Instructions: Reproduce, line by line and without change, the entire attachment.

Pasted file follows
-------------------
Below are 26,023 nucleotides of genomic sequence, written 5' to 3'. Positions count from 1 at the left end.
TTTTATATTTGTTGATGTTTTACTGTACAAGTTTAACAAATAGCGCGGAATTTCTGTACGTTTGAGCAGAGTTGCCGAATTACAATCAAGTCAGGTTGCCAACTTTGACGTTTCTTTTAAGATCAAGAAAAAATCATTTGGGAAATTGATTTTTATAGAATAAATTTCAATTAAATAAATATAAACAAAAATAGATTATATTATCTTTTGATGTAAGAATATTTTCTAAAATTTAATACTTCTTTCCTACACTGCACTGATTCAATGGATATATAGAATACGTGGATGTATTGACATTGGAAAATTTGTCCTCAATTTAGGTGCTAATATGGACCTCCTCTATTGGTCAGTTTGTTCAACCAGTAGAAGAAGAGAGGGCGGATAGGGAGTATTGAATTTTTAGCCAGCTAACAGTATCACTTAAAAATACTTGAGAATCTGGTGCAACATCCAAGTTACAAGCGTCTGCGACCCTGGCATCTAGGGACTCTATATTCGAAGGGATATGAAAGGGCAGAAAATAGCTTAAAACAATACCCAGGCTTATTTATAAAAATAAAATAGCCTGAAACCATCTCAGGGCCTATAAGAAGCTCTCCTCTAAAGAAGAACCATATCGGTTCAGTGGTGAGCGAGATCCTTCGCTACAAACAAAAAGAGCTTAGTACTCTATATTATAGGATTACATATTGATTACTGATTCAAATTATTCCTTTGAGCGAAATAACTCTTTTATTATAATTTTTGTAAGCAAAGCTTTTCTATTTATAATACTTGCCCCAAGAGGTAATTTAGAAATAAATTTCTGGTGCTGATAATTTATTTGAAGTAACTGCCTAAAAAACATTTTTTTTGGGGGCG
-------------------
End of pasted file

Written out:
Below are 26,023 nucleotides of genomic sequence, written 5' to 3'. Positions count from 1 at the left end.
TTTTATATTTGTTGATGTTTTACTGTACAAGTTTAACAAATAGCGCGGAATTTCTGTACGTTTGAGCAGAGTTGCCGAATTACAATCAAGTCAGGTTGCCAACTTTGACGTTTCTTTTAAGATCAAGAAAAAATCATTTGGGAAATTGATTTTTATAGAATAAATTTCAATTAAATAAATATAAACAAAAATAGATTATATTATCTTTTGATGTAAGAATATTTTCTAAAATTTAATACTTCTTTCCTACACTGCACTGATTCAATGGATATATAGAATACGTGGATGTATTGACATTGGAAAATTTGTCCTCAATTTAGGTGCTAATATGGACCTCCTCTATTGGTCAGTTTGTTCAACCAGTAGAAGAAGAGAGGGCGGATAGGGAGTATTGAATTTTTAGCCAGCTAACAGTATCACTTAAAAATACTTGAGAATCTGGTGCAACATCCAAGTTACAAGCGTCTGCGACCCTGGCATCTAGGGACTCTATATTCGAAGGGATATGAAAGGGCAGAAAATAGCTTAAAACAATACCCAGGCTTATTTATAAAAATAAAATAGCCTGAAACCATCTCAGGGCCTATAAGAAGCTCTCCTCTAAAGAAGAACCATATCGGTTCAGTGGTGAGCGAGATCCTTCGCTACAAACAAAAAGAGCTTAGTACTCTATATTATAGGATTACATATTGATTACTGATTCAAATTATTCCTTTGAGCGAAATAACTCTTTTATTATAATTTTTGTAAGCAAAGCTTTTCTATTTATAATACTTGCCCCAAGAGGTAATTTAGAAATAAATTTCTGGTGCTGATAATTTATTTGAAGTAACTGCCTAAAAAACATTTTTTTTGGGGGCG